AP Courses are becoming more and more common on the schedules of high school students for multiple reasons. They're a great way to prep for the coursework you'll be facing in college, sure, but they also offer the opportunity to start your first year of undergrad with some prerequisites already out of the way. (It's basically a head start.) A question I get quite regularly is, “What is an acceptable AP score?" Well, the answer — as with much of the college application process — really comes down to one person: you.
Here's a breakdown of how AP scoring works, how it can benefit you in gaining college credit and why you should consider taking AP courses outside of that.
To rank your performance throughout an AP course, and therefore the AP Exam, the tests are graded on a 1 to 5 scale with the following classifications:
5 = Extremely well qualified
4 = Well qualified
3 = Qualified
2 = Possibly qualified
1 = No recommendation
More practically, the College Board equates a score of five to an A in the equivalent college-level course, a four to the range of an A- to a B, and a score of three to the range of a B- to a C. Now, this isn't necessarily indicative of how you performed over the course of the entire year, but it is indicative of how you performed on the exam. (That's why it's important to take some AP Exam prep, just as you would for the SAT or ACT!) And despite this being the official way in which the College Board treats each score, that doesn't mean that each school will handle scores equally.
Colleges typically accept scores of four or five, giving you credit for the course either in the form of college credits directly or more advanced course placement (thanks to a prerequisite being fulfilled by the AP course). Some colleges will accept a score of three on many AP Exams for the same purpose, and there are very rare cases of colleges giving some amount of credit or placement for a two — but scoring a one on an AP Exam carries no benefits when your score report arrives at the admissions office. (You get a one on an AP Exam just for showing up!)
Do note that there are some colleges that don't recognize AP scores at all, so be sure to check out the AP Credit Policy Search from the College Board so you know what your prospective schools' policies are in advance.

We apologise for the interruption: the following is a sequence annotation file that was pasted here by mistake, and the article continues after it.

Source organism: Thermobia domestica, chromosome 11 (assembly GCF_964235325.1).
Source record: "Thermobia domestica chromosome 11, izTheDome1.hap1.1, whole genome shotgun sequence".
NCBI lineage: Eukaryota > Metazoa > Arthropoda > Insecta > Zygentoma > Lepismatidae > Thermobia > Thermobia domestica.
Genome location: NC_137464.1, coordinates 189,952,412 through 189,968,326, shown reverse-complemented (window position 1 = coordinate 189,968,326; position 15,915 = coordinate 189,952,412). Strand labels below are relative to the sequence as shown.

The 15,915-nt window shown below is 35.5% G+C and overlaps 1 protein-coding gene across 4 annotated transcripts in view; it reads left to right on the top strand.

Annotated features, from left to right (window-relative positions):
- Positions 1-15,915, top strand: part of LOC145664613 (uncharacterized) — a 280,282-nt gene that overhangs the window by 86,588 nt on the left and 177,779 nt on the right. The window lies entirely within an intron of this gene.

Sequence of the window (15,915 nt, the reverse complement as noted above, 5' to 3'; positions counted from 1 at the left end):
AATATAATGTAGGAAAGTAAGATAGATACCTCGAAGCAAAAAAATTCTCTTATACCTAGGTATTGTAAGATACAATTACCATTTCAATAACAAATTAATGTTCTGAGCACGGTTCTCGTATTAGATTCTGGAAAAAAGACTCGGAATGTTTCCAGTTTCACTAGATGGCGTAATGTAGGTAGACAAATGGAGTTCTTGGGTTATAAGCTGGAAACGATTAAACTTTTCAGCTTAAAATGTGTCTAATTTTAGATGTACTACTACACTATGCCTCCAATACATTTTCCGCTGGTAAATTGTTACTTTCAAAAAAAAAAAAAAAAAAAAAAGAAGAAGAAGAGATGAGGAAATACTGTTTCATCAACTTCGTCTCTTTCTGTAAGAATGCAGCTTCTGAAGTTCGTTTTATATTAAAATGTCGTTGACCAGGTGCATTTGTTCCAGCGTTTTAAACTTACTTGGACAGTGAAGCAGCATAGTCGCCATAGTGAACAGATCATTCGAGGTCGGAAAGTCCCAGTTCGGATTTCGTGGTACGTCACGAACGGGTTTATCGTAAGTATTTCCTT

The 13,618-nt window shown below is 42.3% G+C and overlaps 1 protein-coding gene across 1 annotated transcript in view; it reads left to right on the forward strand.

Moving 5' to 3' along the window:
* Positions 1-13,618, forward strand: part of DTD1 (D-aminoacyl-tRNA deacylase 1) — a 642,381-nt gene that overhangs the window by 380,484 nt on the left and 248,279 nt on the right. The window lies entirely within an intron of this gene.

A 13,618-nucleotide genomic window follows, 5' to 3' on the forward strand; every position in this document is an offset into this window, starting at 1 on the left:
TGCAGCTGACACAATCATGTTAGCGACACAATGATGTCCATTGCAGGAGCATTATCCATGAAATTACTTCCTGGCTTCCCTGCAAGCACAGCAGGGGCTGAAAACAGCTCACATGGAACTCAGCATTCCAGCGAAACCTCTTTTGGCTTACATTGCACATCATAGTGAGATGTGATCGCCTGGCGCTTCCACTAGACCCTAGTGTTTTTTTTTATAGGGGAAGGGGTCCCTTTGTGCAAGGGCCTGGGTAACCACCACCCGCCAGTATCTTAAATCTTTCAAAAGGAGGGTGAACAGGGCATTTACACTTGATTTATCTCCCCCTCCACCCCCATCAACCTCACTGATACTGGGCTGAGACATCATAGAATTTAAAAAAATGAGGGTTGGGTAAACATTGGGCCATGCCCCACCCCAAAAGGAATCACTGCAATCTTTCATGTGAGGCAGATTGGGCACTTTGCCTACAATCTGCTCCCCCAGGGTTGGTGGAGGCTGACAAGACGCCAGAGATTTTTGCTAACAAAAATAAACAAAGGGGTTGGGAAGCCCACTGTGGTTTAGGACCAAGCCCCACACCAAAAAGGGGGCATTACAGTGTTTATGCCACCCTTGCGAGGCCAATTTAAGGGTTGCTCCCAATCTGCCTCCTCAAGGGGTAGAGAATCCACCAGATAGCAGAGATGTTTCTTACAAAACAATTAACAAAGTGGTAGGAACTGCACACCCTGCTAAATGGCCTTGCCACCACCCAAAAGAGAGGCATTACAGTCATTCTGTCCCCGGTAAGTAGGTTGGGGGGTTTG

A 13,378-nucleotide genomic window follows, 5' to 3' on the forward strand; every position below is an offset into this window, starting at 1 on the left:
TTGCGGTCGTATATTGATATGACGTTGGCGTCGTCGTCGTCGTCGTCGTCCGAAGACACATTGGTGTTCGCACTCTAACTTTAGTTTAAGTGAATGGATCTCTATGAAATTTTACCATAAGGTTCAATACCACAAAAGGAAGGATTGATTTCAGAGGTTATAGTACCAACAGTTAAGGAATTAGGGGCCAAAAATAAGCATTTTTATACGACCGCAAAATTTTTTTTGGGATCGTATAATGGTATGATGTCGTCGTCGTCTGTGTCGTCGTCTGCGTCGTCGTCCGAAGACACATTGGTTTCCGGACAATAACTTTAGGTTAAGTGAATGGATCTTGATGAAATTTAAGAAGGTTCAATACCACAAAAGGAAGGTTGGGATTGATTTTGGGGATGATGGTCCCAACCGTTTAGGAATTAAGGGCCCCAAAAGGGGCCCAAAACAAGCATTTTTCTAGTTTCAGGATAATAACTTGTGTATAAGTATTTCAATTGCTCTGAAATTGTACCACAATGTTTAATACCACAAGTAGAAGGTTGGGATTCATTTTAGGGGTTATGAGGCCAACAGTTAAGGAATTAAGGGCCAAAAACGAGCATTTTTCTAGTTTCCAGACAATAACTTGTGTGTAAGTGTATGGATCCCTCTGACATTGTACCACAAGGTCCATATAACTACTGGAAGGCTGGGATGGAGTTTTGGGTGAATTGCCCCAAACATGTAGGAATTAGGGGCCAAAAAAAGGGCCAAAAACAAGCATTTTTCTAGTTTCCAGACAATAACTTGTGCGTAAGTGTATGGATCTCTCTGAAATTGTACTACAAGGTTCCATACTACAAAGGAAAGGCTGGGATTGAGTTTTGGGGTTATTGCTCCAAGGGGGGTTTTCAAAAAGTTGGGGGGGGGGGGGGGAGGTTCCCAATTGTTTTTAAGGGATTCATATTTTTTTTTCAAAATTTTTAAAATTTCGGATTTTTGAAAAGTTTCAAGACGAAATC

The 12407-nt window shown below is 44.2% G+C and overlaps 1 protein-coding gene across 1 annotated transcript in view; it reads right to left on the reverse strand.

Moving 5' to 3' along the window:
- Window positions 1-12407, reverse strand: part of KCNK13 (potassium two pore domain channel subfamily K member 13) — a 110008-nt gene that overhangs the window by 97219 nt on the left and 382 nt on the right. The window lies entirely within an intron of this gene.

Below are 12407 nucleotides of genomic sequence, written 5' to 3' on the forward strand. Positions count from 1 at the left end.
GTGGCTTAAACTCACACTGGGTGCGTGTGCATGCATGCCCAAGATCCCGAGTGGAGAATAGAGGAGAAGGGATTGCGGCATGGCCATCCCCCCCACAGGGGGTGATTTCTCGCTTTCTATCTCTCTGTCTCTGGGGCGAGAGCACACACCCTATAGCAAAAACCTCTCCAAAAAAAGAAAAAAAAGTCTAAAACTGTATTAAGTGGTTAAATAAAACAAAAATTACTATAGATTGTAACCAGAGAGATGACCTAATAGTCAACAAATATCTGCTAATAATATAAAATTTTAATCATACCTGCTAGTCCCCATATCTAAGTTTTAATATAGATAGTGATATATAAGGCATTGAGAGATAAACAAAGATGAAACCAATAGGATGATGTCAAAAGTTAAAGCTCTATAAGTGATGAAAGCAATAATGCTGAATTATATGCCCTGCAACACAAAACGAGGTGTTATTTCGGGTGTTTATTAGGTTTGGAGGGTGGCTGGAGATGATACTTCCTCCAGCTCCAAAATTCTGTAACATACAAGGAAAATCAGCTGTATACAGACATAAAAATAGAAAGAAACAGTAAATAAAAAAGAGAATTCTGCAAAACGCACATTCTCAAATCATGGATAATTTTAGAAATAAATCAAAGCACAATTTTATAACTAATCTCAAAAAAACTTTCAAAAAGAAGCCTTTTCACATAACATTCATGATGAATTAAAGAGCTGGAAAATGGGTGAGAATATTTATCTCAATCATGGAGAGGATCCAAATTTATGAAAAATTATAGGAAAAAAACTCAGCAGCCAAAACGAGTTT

Just because a school doesn't honor AP scores for credit or placement doesn't mean you should avoid AP courses altogether. Outside of the above benefits, they some are just downright interesting, which can be reason enough to enroll! Plus, these courses are a great way to boost the rigor of your high school record, which is something colleges look for when making admissions decisions. Adding a few of these courses to your high school schedule will show that you're willing and able to complete college coursework. Of course, it's important that you're able to keep up with the course as well. Simply having it on your schedule won't do the trick; you'll have to earn the grade to show your effort. So check with your school advisors or your AP teachers if you're unsure what level of work is involved in an AP class and to determine if it will fit well with your schedule. And that goes for any student considering an AP class, whether for college credit or not.
I know this isn't a black-and-white answer, but whether you should take an AP really depends on the score you think you need, and how achievable you think it will be given your schedule. That said, if you can earn an acceptable AP score, which varies from school to school, I certainly think you should go for it. There's always some sort of perk — whether that be advanced course placement, course credit or simply an edge when applying — to having an acceptable AP score on your record.
If you're wondering how else you can get ahead on the college application process, The Princeton Review's admissions counseling can help. And check out our books The Best 385 Colleges and The Complete Book of Colleges to help determine which schools you'll target.
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